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  • Works in Progress:Sketches, Prolegomena, Afterthoughts
  • Marianne Hirsch (bio)

Between the publication of Maus I (1986) and Maus II (1991), Art Spiegelman changed his cover self-portrait. In Maus I, Spiegelman depicts himself as a cartoon mouse with a human body and long tail, sitting with his back to the reader at his drafting table, smoking and drawing; and in Maus II, Spiegelman has morphed into a man holding a mouse mask in his hands. Now Spiegelman's pens are beside him in a cup and the cover of Maus I hangs on the wall of his studio. In my 1992 essay, "Family Pictures: Maus, Mourning, and Post-Memory," I interpret this shift as a symptom of the increasingly self-conscious contradictions shaping the work's distinctive animal fable and the multiple mediations separating the artist from his memoir. On the surprising and also very welcome occasion of revisiting this 1992 essay in 2020, I see Spiegelman's shifting self-presentation differently. It now appears to me to be an integral aspect of the work of postmemory itself.

In her comment on my essay, included in this issue of WSQ, Caroline Kyungah Hong generously, and helpfully for me, characterizes postmemory as "capacious," "portable," and "open … to criticism and critique," as "theory that is living and changes and deepens over time" (2020, 131). Indeed, for me, this early essay on Maus was an introductory sketch, followed by refinements, renegotiations, and elaborations over the course of nearly three decades. If it was, and still is, a work in progress, however, it is due not so much to my rush to publish an unfinished argument, but to the ways in which memory and the past are, in Sonali Thakkar's terms in her response in this volume, "transformed by the present and future as they come into being" (2020, 138). The provisional quality of my early essay is no doubt also a reaction to the inspiring work on the memory of [End Page 141] painful pasts done by scholars, artists, and activists across the globe, and by the many conversations in this burgeoning field that I've been fortunate to join. In what follows, I offer just a few of the things I've rethought and am still rethinking.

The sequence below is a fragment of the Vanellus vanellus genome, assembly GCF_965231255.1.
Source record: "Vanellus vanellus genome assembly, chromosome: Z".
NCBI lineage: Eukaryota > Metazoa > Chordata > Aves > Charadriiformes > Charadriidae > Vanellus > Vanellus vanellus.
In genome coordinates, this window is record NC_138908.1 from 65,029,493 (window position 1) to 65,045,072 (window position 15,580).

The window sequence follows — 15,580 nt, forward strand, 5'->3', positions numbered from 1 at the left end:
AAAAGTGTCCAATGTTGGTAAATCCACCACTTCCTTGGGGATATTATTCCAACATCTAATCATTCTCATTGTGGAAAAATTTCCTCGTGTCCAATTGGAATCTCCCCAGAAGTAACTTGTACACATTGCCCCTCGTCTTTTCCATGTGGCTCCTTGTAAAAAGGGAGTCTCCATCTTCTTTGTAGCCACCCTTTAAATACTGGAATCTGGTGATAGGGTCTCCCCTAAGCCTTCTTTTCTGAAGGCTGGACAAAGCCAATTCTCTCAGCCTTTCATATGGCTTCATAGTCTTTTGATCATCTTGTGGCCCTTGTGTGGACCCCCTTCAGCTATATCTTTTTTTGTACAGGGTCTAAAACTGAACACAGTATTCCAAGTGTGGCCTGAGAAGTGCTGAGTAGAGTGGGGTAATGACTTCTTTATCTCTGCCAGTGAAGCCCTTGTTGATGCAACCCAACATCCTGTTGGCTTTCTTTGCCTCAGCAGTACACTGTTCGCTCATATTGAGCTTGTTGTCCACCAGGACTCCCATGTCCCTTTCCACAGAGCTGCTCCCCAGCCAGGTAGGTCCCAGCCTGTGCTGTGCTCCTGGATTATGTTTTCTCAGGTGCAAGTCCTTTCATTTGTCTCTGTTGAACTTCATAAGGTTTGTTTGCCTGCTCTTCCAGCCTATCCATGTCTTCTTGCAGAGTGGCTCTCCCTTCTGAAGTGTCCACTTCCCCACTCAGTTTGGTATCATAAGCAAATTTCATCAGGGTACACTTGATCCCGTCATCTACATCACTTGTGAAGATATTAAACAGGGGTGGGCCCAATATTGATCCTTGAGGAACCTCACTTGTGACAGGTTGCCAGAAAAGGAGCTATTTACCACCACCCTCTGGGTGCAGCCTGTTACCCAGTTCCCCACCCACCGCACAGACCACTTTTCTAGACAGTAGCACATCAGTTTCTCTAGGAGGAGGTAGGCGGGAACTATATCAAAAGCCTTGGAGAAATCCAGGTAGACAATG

First, the "post." It originally appears hyphenated, as post-memory, in 1992, which was inspired by Andrea Liss's (1991) discussion of photographs as "post-memories" in her essay "Trespassing through Shadows." But by 1997, when my revised Maus essay appeared as the first chapter of my book Family Frames: Photography, Narrative, and Postmemory, I had dropped the hyphen. In my rationale for the term there and in several subsequent publications, I argued that the relationship between postmemory and memory does not merely consist in a temporal lag, but also indicates the oscillation between proximity and distance, continuity and rupture. One of my colleagues has suggested that the many current "posts"—postmodernism, postsecularism, posttraumatic, and more—could be seen as "post-it" notes and afterthoughts. What happens if the post-it falls off? Is the initial concept still the same? What remains of memory after it is incorporated into postmemory? How do I remember once I realize that my own memories are not only transmissible and available to others who were not there, but possibly determinative in their lives as well? I now wonder if it was this anxiety that made me drop the hyphen, creating a hybrid term that better signaled the belatedness, supplementarity, and citationality of postmemory? Or would the hyphen have pointed to these contradictions more effectively? In any case, both versions exist, and both are regularly cited and used in relation to different painful histories.

Second, the Holocaust. Beginning with Maus in the early 1990s, and approaching it through my own family history, I have located my inquiry squarely in relation to the generations of Holocaust memory—the anxiety about the aging and death of survivors, the heavy responsibility facing their descendants to tell their stories accurately and affectively, without appropriating them. Maus illustrates the precarious gatekeeper position of the "generation after," while finding ways to give shape to this history precisely by way of an unknowing desire to know...


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pp. 141-145
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